On the Edge of Extinction: Protecting Manta Rays | Sport Diver

On the Edge of Extinction: Protecting Manta Rays

Manta gil raker trade

Shawn Heinrichs

It’s a grizzly, gruesome scene. Slaughtered at an alarming rate, manta rays line the streets of Asian fish markets daily — sold for their meat and gill rakers. You’ll never see so many mantas in one place, and the image will be etched into your memory for a lifetime.

With manta gill rakers — the tight-knit, feathery structures that strain plankton — fetching a one-time payout of $500 per kilogram for a pseudo-medicinal product, is it really worth the destruction? They’re easy targets. Moving in predictable aggregations and patterns, these gentle, filter-feeding creatures are being netted, trawled and harpooned to extinction. Classified as Vulnerable by the International Union for Conservation of Nature, meaning they face a high rate of extinction, mantas are subjected to unsustainable fishing pressures sparked largely by demand for use in Chinese medicine — so much so that the manta catch reported to the Food and Agriculture Organization has almost quadrupled in seven years.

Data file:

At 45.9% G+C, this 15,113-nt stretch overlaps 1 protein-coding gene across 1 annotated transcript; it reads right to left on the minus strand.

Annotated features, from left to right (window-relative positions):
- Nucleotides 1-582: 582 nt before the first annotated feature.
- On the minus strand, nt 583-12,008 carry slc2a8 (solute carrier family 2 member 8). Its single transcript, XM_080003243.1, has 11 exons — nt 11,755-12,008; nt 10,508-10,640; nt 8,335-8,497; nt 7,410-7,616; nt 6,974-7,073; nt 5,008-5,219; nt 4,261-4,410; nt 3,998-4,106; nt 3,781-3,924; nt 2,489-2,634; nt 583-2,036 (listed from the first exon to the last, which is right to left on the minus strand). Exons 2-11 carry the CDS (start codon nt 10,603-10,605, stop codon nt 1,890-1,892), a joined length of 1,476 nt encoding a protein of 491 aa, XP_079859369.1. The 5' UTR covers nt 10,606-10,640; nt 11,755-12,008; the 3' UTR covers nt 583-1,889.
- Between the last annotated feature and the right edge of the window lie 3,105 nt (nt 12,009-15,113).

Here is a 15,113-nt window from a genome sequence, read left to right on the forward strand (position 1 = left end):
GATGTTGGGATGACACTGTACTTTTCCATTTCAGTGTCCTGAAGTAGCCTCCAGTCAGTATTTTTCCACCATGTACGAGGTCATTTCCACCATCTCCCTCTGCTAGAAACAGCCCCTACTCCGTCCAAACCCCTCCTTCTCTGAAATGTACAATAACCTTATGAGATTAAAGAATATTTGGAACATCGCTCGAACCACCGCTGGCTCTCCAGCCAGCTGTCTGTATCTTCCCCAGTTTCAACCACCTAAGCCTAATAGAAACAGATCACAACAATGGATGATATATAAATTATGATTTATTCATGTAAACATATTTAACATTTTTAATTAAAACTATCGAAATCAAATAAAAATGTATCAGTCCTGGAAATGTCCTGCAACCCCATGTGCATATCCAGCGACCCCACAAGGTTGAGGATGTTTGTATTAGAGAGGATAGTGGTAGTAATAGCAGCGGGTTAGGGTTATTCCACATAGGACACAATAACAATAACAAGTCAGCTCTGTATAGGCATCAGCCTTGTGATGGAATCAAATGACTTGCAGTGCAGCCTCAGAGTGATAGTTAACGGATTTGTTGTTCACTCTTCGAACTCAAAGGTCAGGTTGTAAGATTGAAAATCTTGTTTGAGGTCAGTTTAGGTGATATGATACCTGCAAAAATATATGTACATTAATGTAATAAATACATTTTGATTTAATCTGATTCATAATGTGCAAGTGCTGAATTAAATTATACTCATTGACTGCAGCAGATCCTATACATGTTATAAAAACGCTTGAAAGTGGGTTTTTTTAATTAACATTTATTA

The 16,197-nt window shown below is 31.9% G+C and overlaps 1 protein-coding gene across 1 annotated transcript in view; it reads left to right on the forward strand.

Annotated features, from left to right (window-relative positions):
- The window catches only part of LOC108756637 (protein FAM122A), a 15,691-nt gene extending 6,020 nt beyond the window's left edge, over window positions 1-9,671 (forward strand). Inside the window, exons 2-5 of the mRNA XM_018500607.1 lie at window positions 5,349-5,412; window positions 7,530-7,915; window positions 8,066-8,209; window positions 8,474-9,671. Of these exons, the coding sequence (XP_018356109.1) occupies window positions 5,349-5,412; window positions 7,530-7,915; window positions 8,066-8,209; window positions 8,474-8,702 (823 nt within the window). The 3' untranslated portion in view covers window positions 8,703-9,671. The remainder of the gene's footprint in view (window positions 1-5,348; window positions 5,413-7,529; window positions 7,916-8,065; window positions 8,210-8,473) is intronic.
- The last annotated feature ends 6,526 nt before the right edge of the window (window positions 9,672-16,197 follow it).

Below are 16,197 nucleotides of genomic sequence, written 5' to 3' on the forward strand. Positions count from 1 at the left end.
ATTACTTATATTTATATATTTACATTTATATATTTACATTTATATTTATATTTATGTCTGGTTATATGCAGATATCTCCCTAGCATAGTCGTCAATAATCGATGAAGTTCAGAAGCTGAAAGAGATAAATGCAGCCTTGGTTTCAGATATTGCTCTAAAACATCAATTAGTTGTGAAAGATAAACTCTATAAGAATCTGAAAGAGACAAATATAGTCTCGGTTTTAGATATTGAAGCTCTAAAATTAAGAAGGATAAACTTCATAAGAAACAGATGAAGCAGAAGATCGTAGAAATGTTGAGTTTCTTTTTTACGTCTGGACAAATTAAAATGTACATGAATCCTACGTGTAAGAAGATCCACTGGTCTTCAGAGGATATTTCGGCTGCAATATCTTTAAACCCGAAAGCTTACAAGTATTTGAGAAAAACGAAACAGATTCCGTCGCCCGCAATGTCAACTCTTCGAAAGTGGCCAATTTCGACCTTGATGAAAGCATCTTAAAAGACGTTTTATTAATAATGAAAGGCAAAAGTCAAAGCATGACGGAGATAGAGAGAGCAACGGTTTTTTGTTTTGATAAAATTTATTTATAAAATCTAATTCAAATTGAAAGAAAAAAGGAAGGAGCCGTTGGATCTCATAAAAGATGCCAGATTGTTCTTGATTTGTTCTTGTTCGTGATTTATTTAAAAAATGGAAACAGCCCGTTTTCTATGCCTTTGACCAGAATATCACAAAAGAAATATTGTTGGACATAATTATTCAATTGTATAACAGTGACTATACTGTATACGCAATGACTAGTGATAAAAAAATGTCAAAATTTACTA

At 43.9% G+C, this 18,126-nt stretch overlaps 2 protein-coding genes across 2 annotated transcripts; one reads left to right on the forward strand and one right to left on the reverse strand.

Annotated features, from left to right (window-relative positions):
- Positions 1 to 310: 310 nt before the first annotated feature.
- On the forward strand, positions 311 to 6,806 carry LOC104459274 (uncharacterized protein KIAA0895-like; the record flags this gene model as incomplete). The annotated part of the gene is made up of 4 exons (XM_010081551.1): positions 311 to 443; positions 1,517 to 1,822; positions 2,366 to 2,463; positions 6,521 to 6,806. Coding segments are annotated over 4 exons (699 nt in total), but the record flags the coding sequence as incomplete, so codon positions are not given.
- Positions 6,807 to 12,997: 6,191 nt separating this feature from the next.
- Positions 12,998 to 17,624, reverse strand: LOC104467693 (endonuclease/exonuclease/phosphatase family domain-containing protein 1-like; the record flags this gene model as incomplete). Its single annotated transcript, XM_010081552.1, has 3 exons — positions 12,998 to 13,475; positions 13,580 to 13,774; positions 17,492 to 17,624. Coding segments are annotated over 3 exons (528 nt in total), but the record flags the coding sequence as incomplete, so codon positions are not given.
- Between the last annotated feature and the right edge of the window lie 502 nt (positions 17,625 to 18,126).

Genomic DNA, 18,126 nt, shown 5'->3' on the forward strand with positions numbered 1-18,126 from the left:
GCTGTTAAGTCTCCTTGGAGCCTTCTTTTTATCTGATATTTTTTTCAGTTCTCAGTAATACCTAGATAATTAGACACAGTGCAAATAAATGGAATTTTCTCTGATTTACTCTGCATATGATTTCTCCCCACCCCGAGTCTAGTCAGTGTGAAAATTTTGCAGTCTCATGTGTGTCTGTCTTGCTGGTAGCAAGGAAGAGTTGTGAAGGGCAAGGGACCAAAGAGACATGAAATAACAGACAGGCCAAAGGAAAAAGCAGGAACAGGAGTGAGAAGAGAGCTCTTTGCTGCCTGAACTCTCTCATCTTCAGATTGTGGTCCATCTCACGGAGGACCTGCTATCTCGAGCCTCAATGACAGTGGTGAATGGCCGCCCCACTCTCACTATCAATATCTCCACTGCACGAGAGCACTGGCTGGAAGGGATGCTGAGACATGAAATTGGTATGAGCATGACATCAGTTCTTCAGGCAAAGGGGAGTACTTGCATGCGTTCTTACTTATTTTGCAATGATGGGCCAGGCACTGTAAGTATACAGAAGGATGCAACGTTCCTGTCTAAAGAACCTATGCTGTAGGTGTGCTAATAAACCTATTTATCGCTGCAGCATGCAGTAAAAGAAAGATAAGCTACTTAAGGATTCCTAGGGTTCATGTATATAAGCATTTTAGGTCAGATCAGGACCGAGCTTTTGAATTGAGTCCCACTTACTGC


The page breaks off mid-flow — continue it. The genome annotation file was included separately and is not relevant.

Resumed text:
Mantas, at the top of every diver’s must-see list, are estimated by the Manta Ray of Hope project to have a worldwide tourism value of $100 million per year. Yet international trade in these species poses a direct and immediate threat to their survival.

Although manta rays are protected in some countries, they migrate through unprotected waters of others. Currently, there are no comprehensive management programs for manta rays. As the global voice of the dive community, Project AWARE and our partners have succeeded in protecting mantas under the Convention on Migratory Species of Wild Animals. But we’re not stopping there. Sign our petition and make a donation at projectaware. org to support our work under the Convention on International Trade in Endangered Species of Wild Fauna and Flora (CITES), the world’s most effective wildlife conservation agreement in existence. If CITES listings are successful, interna- tional trade will be strictly controlled, giving mantas a chance at recovery.

Sign the Shark and Ray Petition here to enact change.